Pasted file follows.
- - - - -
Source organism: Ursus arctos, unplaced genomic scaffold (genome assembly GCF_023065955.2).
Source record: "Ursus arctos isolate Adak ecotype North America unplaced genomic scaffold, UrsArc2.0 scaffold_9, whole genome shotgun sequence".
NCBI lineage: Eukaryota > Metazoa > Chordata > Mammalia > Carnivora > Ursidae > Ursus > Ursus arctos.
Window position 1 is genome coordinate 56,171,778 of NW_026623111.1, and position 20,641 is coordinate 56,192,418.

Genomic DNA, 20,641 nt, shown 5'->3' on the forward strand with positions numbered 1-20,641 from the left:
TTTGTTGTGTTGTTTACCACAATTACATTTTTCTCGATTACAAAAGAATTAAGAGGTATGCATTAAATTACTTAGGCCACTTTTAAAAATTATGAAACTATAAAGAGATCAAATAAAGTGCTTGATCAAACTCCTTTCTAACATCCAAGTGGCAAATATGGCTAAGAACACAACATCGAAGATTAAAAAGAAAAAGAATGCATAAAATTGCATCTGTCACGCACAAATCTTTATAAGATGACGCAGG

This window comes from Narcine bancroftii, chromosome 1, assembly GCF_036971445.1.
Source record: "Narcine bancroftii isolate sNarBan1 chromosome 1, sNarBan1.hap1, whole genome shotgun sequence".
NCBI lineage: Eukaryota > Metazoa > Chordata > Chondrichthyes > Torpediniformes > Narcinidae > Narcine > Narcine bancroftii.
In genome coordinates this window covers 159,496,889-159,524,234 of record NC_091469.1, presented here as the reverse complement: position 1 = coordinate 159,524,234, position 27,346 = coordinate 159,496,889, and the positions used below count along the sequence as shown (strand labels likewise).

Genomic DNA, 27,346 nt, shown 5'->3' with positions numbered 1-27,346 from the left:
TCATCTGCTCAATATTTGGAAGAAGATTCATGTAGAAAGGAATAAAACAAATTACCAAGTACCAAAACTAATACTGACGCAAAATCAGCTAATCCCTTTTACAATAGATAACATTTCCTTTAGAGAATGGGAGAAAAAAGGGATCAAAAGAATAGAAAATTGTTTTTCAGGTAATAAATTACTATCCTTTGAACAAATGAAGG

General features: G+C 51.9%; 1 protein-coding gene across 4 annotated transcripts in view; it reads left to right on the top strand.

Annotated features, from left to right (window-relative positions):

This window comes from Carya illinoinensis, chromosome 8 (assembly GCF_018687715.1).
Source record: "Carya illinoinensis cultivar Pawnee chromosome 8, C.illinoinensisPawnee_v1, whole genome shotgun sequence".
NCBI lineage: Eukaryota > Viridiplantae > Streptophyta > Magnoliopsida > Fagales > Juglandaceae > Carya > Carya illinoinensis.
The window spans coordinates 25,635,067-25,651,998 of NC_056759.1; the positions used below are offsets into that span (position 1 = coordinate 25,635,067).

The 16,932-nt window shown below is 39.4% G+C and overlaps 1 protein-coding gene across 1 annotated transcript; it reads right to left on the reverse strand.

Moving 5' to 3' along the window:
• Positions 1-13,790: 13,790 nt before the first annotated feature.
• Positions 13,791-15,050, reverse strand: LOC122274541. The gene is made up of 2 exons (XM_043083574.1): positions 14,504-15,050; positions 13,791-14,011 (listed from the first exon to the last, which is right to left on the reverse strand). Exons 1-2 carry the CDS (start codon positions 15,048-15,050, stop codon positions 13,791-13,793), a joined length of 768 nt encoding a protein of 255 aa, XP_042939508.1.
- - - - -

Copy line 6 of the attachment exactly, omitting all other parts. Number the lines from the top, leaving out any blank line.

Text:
TTTGTTGTGTTGTTTACCACAATTACATTTTTCTCGATTACAAAAGAATTAAGAGGTATGCATTAAATTACTTAGGCCACTTTTAAAAATTATGAAACTATAAAGAGATCAAATAAAGTGCTTGATCAAACTCCTTTCTAACATCCAAGTGGCAAATATGGCTAAGAACACAACATCGAAGATTAAAAAGAAAAAGAATGCATAAAATTGCATCTGTCACGCACAAATCTTTATAAGATGACGCAGG